A theory of place in north american mountaineering

Philosophy and Geography 5 (2):179 – 194 (2002)
Abstract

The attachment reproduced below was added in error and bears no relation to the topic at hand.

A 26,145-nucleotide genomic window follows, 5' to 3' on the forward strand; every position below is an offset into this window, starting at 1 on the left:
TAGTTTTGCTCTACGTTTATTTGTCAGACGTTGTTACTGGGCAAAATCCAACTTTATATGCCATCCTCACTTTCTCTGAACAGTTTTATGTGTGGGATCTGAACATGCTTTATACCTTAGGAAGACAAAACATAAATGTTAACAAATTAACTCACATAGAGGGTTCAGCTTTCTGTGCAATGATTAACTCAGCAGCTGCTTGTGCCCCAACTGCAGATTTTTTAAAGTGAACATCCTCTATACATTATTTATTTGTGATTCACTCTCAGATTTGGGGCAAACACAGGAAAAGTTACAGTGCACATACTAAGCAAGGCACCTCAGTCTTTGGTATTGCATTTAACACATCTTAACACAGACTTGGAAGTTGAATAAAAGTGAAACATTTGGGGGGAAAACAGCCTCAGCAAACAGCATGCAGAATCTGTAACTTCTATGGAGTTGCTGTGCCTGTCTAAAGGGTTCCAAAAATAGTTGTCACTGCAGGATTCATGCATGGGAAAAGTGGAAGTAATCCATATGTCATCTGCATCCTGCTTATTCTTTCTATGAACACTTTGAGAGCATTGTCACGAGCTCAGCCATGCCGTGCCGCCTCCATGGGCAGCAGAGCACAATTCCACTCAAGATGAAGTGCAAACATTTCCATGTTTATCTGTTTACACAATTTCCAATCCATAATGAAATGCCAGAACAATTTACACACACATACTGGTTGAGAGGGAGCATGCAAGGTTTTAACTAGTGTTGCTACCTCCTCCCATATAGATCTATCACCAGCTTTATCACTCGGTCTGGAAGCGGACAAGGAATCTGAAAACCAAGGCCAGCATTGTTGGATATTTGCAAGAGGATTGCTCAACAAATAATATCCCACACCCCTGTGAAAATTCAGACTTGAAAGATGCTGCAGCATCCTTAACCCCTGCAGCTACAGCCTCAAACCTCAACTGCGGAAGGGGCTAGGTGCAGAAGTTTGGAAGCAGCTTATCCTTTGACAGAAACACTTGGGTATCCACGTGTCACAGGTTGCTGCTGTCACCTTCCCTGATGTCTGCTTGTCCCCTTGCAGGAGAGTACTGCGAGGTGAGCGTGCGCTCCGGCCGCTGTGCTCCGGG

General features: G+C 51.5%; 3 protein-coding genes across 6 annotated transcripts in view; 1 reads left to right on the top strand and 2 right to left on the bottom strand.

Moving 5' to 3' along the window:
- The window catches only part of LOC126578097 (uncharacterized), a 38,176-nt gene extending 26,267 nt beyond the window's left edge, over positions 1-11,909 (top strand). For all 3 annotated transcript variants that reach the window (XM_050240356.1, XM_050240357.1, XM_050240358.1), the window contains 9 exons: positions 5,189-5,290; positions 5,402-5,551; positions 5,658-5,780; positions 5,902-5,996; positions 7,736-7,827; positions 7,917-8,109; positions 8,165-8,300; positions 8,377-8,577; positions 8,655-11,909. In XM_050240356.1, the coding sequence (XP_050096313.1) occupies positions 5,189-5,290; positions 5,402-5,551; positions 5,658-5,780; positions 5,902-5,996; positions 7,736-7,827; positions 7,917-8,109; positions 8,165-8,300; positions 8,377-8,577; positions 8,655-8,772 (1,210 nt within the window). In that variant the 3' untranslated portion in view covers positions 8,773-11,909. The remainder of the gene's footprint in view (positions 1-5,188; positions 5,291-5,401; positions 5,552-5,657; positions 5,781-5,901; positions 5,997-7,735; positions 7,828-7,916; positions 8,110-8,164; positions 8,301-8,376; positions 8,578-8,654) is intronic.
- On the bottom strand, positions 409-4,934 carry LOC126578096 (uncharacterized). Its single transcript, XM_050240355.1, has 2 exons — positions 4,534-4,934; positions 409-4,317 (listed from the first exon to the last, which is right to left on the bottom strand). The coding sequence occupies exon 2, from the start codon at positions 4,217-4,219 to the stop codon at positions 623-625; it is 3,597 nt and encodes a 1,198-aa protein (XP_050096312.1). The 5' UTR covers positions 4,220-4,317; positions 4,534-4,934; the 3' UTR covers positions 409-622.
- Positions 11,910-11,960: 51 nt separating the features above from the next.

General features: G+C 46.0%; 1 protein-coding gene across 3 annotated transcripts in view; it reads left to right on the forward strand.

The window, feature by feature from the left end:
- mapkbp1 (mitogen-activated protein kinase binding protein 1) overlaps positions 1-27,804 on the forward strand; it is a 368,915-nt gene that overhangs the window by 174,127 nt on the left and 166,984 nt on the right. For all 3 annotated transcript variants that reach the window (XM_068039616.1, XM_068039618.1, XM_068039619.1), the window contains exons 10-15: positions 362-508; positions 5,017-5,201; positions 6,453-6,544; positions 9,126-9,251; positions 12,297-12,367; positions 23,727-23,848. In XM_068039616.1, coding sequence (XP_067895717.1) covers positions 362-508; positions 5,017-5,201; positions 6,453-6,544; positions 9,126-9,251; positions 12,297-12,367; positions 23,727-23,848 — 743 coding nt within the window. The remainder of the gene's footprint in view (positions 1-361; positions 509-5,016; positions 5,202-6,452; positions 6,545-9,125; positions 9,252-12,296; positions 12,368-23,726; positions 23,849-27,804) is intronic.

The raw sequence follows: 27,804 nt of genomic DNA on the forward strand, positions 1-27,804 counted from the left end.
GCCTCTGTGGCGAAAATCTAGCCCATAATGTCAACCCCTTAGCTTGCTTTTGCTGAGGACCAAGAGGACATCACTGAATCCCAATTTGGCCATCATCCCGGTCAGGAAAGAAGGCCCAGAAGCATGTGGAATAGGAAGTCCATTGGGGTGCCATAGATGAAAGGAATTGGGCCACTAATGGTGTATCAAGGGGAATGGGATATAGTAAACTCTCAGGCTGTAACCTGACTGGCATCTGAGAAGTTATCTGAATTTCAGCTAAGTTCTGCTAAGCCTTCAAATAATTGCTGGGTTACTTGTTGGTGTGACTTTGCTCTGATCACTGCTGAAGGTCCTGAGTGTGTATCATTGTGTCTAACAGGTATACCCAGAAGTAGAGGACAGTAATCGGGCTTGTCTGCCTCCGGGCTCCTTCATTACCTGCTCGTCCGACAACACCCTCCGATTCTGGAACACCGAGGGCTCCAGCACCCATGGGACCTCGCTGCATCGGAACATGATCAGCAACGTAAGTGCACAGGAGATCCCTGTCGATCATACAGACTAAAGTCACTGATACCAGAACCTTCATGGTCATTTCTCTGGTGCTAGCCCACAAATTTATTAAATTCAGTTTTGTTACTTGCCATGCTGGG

This essay examines mountaineering narratives in the light of recent eco-critical scholarship to assert that their tales of intense awareness and connection reveal a more fundamental integration between human subject and natural object than our culture has imagined. North American climbing narratives show three primary modes of imagining nature: first, as an object to conquer; second, as a picturesque setting to admire; third, as the extension of a self whose identity is shaped by the interpenetration of the human and the natural. The third of these modes motivates my study because this interpretation offers a lived example of the type of human connection to the natural world philosophers theorize is possible, and ecologists insist is necessary.
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